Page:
The St Andrews University student shares her love of the Scots language through her art, as well as posting a Scots word of the day, to the delight of her almost 40,000 followers.
However, in what is becoming a darkly predictable trend on social media, she has received torrents of abuse and cruel comments in response to her videos.
Scottish comedian Janey Godley, who is no stranger to similar attacks, has stood up more than once for the young poet, and recently was joined by acclaimed author Neil Gaiman.
After posting a comment asking why a video of a young woman reading her own Scots poetry should bother so many people, Gaiman responded: “On the other hand, if the sad arses of Twitter hadn’t shown up to shout at her, you wouldn’t have pointed it out and I wouldn’t have gone to her
account and watched her poetry, loved it and followed her.
"And RTd her to 2.8 million people. So there’s that.”
The American Gods author had previously retweeted Pennie’s poem Daft Days, about the time between Christmas and New Year.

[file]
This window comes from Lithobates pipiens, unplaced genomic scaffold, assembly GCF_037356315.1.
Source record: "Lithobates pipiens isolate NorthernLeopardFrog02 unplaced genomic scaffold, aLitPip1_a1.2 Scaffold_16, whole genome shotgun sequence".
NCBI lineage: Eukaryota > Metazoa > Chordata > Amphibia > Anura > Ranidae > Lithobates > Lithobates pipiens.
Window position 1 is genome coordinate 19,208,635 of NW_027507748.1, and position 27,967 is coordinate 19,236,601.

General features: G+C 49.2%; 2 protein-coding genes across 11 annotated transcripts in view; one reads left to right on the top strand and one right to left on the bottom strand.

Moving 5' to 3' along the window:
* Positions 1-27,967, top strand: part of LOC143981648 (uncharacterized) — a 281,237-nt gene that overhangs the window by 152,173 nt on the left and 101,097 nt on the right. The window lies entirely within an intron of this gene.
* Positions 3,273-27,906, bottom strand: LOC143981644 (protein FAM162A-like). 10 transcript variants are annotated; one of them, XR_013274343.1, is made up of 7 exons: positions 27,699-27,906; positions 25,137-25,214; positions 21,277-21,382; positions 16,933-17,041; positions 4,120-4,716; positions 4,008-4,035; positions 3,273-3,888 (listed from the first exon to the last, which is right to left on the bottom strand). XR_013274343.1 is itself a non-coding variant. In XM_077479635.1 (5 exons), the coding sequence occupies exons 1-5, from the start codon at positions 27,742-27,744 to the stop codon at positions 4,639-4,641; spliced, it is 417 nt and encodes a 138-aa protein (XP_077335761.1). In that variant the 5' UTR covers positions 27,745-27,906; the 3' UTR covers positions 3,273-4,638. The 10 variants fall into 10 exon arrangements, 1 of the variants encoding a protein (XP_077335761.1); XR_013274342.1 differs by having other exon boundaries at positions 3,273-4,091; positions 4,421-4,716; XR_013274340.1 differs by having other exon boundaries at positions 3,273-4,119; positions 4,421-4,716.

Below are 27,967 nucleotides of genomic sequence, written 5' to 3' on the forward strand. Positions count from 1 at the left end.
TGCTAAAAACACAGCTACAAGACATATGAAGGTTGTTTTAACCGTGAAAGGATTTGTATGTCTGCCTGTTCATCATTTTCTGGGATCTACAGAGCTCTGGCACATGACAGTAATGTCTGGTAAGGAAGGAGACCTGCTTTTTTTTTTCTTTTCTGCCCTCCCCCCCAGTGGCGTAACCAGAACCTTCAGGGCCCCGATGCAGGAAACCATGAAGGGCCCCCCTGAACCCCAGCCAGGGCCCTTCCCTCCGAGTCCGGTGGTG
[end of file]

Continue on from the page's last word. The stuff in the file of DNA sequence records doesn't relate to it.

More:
Pennie responded: “This week has been so rough, but both ae yous supporting me means mair than I can ever describe.
"Thank yous fae the bottom ae ma wee twisted heart. X”
Gaiman also wrote of the 21-year-old poet: “I love listening to you read your work.
"(And it fascinated me how much I know I'd struggle with written down that I have no problem at all understanding when spoken.)”
In an interview with The Scotsman in October, Pennie said: “I’ve been shocked to find most of the haters are Scottish people who say ‘Scots is just English spelt wrong’, or ‘you make Scottish people sound stupid, it’s fake Scottishness.’
"It makes me sad because it’s a modern language and it’s part of our culture, so it’s not something that should be dismissed and left to die out.”
Pennie’s poetry can be found on her Twitter page here.